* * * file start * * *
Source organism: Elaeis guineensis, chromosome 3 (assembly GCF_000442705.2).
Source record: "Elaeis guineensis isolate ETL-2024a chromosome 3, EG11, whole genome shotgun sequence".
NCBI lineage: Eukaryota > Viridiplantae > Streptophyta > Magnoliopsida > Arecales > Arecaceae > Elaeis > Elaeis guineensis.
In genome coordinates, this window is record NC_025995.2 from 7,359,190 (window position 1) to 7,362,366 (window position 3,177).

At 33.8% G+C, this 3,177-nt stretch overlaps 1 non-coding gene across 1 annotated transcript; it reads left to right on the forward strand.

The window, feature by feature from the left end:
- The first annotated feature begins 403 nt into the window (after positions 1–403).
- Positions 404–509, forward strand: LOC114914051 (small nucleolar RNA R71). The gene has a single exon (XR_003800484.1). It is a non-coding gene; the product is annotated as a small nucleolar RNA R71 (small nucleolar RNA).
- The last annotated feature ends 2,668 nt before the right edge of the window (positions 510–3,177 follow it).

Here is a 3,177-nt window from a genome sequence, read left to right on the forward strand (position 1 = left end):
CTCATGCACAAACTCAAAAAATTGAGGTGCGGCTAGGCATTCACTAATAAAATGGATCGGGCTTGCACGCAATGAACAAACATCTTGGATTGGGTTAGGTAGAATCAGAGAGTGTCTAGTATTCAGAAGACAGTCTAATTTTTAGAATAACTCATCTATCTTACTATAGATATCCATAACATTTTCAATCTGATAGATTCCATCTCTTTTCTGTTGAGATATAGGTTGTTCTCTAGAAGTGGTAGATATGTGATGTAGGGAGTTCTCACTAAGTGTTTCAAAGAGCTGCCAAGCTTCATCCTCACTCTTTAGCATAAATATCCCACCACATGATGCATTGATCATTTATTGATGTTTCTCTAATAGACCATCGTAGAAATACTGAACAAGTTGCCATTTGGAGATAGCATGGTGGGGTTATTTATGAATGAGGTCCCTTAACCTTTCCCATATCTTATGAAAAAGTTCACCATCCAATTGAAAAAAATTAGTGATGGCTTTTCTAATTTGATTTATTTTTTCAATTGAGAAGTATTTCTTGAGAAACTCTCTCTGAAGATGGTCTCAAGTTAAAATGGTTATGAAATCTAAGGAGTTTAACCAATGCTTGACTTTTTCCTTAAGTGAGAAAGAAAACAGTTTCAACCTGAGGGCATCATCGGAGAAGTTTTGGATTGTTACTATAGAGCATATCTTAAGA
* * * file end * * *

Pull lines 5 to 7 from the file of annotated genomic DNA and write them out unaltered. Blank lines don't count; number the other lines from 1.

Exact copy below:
At 33.8% G+C, this 3,177-nt stretch overlaps 1 non-coding gene across 1 annotated transcript; it reads left to right on the forward strand.

The window, feature by feature from the left end:
- The first annotated feature begins 403 nt into the window (after positions 1–403).